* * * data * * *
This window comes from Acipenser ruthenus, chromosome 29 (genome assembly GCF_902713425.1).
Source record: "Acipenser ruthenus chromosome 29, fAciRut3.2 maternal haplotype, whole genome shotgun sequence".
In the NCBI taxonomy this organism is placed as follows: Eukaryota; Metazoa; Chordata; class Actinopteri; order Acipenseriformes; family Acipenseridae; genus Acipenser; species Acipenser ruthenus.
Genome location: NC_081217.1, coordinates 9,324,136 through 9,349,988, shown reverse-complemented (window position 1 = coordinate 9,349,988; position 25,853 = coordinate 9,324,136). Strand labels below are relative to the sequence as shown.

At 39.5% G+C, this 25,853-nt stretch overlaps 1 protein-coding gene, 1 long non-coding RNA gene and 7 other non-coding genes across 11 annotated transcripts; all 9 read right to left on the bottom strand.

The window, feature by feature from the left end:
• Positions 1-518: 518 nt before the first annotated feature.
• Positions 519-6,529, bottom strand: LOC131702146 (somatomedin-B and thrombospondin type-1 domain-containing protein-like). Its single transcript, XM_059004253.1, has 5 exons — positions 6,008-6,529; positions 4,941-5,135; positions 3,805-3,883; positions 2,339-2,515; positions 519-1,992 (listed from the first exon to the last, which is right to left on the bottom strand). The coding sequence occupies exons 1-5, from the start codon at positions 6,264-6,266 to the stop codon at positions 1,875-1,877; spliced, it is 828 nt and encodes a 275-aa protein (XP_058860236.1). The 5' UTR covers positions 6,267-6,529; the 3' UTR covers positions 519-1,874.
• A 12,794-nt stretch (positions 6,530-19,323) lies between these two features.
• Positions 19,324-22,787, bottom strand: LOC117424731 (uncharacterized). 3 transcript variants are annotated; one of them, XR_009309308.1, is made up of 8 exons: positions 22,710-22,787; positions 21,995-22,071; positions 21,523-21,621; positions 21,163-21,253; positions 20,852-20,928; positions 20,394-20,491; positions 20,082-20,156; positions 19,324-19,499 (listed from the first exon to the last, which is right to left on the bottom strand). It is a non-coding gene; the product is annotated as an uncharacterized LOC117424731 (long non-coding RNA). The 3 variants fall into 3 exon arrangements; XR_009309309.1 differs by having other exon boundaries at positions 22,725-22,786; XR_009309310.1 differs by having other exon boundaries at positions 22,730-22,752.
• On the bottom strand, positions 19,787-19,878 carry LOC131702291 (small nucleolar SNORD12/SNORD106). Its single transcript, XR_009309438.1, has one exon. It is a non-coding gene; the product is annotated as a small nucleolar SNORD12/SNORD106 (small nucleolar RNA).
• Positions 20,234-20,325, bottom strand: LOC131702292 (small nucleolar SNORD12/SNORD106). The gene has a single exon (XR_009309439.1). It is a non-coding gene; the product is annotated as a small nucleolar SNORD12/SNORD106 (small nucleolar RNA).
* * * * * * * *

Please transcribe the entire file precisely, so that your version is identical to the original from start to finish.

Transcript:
This window comes from Acipenser ruthenus, chromosome 29 (genome assembly GCF_902713425.1).
Source record: "Acipenser ruthenus chromosome 29, fAciRut3.2 maternal haplotype, whole genome shotgun sequence".
In the NCBI taxonomy this organism is placed as follows: Eukaryota; Metazoa; Chordata; class Actinopteri; order Acipenseriformes; family Acipenseridae; genus Acipenser; species Acipenser ruthenus.
Genome location: NC_081217.1, coordinates 9,324,136 through 9,349,988, shown reverse-complemented (window position 1 = coordinate 9,349,988; position 25,853 = coordinate 9,324,136). Strand labels below are relative to the sequence as shown.

At 39.5% G+C, this 25,853-nt stretch overlaps 1 protein-coding gene, 1 long non-coding RNA gene and 7 other non-coding genes across 11 annotated transcripts; all 9 read right to left on the bottom strand.

The window, feature by feature from the left end:
• Positions 1-518: 518 nt before the first annotated feature.
• Positions 519-6,529, bottom strand: LOC131702146 (somatomedin-B and thrombospondin type-1 domain-containing protein-like). Its single transcript, XM_059004253.1, has 5 exons — positions 6,008-6,529; positions 4,941-5,135; positions 3,805-3,883; positions 2,339-2,515; positions 519-1,992 (listed from the first exon to the last, which is right to left on the bottom strand). The coding sequence occupies exons 1-5, from the start codon at positions 6,264-6,266 to the stop codon at positions 1,875-1,877; spliced, it is 828 nt and encodes a 275-aa protein (XP_058860236.1). The 5' UTR covers positions 6,267-6,529; the 3' UTR covers positions 519-1,874.
• A 12,794-nt stretch (positions 6,530-19,323) lies between these two features.
• Positions 19,324-22,787, bottom strand: LOC117424731 (uncharacterized). 3 transcript variants are annotated; one of them, XR_009309308.1, is made up of 8 exons: positions 22,710-22,787; positions 21,995-22,071; positions 21,523-21,621; positions 21,163-21,253; positions 20,852-20,928; positions 20,394-20,491; positions 20,082-20,156; positions 19,324-19,499 (listed from the first exon to the last, which is right to left on the bottom strand). It is a non-coding gene; the product is annotated as an uncharacterized LOC117424731 (long non-coding RNA). The 3 variants fall into 3 exon arrangements; XR_009309309.1 differs by having other exon boundaries at positions 22,725-22,786; XR_009309310.1 differs by having other exon boundaries at positions 22,730-22,752.
• On the bottom strand, positions 19,787-19,878 carry LOC131702291 (small nucleolar SNORD12/SNORD106). Its single transcript, XR_009309438.1, has one exon. It is a non-coding gene; the product is annotated as a small nucleolar SNORD12/SNORD106 (small nucleolar RNA).
• Positions 20,234-20,325, bottom strand: LOC131702292 (small nucleolar SNORD12/SNORD106). The gene has a single exon (XR_009309439.1). It is a non-coding gene; the product is annotated as a small nucleolar SNORD12/SNORD106 (small nucleolar RNA).